Farmers groups feeling let down by the latest QLD budget
FARMERS groups have come forward to express their collective disappointment with the lack of support and vision in the latest Queensland Budget.
Among the groups who felt "underwhelmed by a lacklustre 2018-19 State Budget” which was regarded as "unlikely to generate much excitement in rural communities” were the Queensland Farmers' Federation (QFF), industry members and AgForce Queensland.
The Queensland Farmers' Federation (QFF) accused the budget of lacking vision and overlooking the important role agriculture plays in Queensland's economy.
QFF CEO Travis Tobin said that while the Queensland Government had delivered on its election commitments, this year's Budget was again a missed opportunity to address some critical competitiveness and productivity issues, and exciting growth opportunities for the sector, which would benefit all Queenslanders.
"Credit to the government for fully delivering on its election commitments, upholding biosecurity funding for the Red Imported Fire Ant and Panama Tropical Race 4 eradication programs and maintaining funding for existing drought relief arrangements,” Mr Tobin said.
However, Mr Tobin said that some of the critical and important bigger picture issues facing the sector had been ignored.
"We must start to see a higher priority and more strategic intent for agriculture in the government's most significant annual document,” he said.
"By 2030, two-thirds of the world's middle class will be living in the Asia-Pacific region.
"To make the most of this demographic shift and subsequent demand for food and clothing, Queensland agriculture will need to intensify so we must address current competitiveness challenges and increase investment in the longer-term enablers and drivers of sustainable and profitable intensified production systems.”
He said that meant genuinely addressing electricity and water affordability and the productivity nexus between them, targeted connection infrastructure funding, and strategic spending on risk management to help deal with climate variability.
"We need to reverse the continued divestment in the [agricultural] sector,” Mr Tobin said.
"While there is a slight increase in total portfolio funding this year, in real terms State Government spending on agriculture has decreased at an average annual rate of 1.7 per cent over the last 15 years,” he said.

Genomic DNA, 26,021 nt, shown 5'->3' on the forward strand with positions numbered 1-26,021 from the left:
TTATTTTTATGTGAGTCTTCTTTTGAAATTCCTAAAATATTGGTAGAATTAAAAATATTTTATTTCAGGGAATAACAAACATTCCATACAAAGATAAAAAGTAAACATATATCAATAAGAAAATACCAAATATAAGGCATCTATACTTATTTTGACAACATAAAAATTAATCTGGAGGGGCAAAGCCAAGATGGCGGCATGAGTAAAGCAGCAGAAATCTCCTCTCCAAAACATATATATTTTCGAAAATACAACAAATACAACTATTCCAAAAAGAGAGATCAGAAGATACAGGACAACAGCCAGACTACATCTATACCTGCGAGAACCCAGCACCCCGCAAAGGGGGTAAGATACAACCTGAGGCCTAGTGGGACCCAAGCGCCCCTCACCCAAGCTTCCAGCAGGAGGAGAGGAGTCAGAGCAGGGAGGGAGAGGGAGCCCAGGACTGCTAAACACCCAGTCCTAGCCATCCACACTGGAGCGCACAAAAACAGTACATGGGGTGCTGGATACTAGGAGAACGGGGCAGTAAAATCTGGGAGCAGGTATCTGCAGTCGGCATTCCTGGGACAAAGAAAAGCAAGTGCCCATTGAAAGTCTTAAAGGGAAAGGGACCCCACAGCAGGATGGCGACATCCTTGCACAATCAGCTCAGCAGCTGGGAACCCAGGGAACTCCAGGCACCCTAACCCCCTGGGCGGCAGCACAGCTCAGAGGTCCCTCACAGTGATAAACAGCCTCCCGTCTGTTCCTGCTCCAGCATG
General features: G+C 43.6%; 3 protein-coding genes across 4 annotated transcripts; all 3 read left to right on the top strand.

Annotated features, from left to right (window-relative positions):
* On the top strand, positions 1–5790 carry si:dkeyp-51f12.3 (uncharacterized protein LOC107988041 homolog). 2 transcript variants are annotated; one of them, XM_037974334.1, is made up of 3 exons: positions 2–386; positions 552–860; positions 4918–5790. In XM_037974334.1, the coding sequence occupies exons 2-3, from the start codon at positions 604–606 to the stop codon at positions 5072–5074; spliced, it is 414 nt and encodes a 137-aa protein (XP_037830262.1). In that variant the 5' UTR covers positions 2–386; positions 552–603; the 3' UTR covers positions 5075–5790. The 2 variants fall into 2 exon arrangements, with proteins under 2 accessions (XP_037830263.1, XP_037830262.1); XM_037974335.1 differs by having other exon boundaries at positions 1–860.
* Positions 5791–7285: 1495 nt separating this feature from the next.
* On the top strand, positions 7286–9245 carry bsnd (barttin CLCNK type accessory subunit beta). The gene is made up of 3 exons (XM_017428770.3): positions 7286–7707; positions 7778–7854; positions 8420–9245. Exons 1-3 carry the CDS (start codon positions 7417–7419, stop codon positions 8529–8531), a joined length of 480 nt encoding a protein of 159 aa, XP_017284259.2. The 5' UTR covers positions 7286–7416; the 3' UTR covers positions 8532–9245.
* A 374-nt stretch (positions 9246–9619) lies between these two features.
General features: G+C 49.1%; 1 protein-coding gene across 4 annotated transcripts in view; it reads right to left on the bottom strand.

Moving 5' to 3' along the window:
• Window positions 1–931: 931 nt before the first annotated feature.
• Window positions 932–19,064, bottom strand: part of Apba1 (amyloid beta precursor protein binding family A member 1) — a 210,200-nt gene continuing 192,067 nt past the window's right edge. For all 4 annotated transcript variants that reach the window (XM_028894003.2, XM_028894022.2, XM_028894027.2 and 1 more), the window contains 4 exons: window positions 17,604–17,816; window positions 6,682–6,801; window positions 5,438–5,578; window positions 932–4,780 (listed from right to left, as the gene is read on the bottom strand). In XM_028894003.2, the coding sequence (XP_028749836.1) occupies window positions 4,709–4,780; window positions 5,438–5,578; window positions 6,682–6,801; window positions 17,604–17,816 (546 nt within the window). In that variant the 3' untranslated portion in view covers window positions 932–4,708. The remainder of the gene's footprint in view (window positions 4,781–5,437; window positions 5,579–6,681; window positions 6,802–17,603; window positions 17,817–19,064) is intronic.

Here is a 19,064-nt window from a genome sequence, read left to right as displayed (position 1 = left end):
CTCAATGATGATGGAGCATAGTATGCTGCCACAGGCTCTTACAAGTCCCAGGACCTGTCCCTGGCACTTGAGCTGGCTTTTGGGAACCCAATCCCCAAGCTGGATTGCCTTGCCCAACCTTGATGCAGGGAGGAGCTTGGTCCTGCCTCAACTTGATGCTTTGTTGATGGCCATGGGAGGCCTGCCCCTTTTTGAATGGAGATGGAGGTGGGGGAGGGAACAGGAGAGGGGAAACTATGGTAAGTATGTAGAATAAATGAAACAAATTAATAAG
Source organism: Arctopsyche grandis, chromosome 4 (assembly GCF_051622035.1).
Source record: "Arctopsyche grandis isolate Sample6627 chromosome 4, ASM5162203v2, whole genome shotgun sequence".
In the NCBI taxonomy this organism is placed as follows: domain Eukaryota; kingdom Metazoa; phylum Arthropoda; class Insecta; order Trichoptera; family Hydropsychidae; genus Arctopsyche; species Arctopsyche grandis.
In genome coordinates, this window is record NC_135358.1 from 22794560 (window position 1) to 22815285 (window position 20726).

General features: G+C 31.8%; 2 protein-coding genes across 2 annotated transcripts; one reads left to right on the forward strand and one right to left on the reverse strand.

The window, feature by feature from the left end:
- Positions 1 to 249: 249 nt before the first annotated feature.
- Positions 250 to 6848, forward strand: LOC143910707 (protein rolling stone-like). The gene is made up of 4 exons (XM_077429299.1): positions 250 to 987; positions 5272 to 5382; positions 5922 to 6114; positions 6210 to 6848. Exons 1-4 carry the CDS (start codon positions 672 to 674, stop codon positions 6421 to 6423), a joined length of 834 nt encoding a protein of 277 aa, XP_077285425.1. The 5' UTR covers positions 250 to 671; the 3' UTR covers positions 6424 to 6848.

"With the government's effort to make sure election commitments were funded now out of the way, it is time to refocus the agenda on targeted and strategic investment that will help drive the sector forward to capitalise on the opportunities that exist.”
The peak organisation representing Queensland's producers of cattle, grain, sheep and wool, AgForce Queensland, also added their criticism of the State Budget for failing to drive the Queensland agricultural industry forward.
AgForce Central Queensland Regional President John Baker said while funding was set aside for the Capricorn Highway duplication between Rockhampton and Gracemere, they would have liked to have seen more to help maintain and improve essential regional and rural transport infrastructure.
"It is disappointing there appears to be minimal direct new funding for essential freight network projects or rural roads that would make it safer, easier and cheaper to get farm goods to market,” Mr Baker said.
He welcomed the $176 million commitment to the Rookwood Weir that would match the Federal Government contribution and ensure the project would now go ahead.
"It's good to see new water infrastructure for Central Queensland but how much agriculture will benefit will depend on the price of water and electricity costs,” he said.
Mr Baker said the $4 million over two years to establish a scientific program to support an enhanced Statewide Landcover and Trees Study examining regrowth was a long overdue response to AgForce's calls for the Queensland Government to look at the full picture on vegetation management.
"Vegetation management laws was the number one State Election issue for Central Queensland broad-acre primary producers and the positives in the Budget are overshadowed by the fact the new laws will make it harder for farmers to grow food and fibre,” he said.
AgForce CEO Michael Guerin said Agriculture was one of the pillars of the Queensland's economy and the fastest growing industry in Australia, but had been largely forgotten in a State Budget focused more on big spending infrastructure initiatives in the south-east corner.
He lamented that while there were positives of the budget, they were overshadowed by the one big negative of the new vegetation management laws that will shut down new agricultural development opportunities and make it harder for farmers to grow food and fibre.
"AgForce acknowledges the continuation of existing drought support funding, but would have liked to have seen additional measures to relieve cost pressures on communities and primary producers suffering through their sixth year of drought,” Mr Guerin said.
"The increased funding for the Works for Queensland and Building Our Regions programs will maintain critical infrastructure in regional areas, and the additional $5 million aimed at supporting regional councils to maintain local workforces is a step in the right direction but won't go far.”